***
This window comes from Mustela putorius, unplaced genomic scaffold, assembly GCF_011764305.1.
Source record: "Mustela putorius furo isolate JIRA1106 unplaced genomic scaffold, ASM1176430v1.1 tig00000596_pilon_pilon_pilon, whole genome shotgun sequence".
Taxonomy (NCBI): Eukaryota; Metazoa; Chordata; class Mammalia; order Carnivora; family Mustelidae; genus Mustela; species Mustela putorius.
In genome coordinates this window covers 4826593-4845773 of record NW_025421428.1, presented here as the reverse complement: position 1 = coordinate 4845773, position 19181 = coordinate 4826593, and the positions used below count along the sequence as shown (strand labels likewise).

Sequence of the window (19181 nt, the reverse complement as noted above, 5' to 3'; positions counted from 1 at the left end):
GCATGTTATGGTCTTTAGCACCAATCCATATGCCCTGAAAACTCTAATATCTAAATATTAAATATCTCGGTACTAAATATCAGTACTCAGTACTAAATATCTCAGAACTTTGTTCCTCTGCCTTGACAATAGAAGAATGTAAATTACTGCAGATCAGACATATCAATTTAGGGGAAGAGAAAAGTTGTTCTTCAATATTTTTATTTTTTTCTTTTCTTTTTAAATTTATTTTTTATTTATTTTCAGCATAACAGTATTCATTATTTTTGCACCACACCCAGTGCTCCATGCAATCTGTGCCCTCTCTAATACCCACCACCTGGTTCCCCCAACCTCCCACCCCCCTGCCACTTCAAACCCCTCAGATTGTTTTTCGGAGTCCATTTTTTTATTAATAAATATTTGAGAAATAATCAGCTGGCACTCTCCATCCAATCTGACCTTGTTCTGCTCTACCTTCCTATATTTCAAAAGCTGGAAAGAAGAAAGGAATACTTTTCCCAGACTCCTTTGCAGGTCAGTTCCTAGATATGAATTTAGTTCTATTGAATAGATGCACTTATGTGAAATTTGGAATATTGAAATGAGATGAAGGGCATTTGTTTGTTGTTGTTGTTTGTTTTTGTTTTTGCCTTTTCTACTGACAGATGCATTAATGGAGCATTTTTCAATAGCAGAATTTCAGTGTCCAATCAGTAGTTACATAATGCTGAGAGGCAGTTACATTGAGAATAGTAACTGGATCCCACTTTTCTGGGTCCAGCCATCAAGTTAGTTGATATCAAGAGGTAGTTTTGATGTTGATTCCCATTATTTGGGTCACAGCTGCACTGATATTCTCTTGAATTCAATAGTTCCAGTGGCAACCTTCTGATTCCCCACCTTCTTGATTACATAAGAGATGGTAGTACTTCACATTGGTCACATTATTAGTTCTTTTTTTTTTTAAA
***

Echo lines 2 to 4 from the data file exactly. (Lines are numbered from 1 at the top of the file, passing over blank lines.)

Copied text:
Source record: "Mustela putorius furo isolate JIRA1106 unplaced genomic scaffold, ASM1176430v1.1 tig00000596_pilon_pilon_pilon, whole genome shotgun sequence".
Taxonomy (NCBI): Eukaryota; Metazoa; Chordata; class Mammalia; order Carnivora; family Mustelidae; genus Mustela; species Mustela putorius.
In genome coordinates this window covers 4826593-4845773 of record NW_025421428.1, presented here as the reverse complement: position 1 = coordinate 4845773, position 19181 = coordinate 4826593, and the positions used below count along the sequence as shown (strand labels likewise).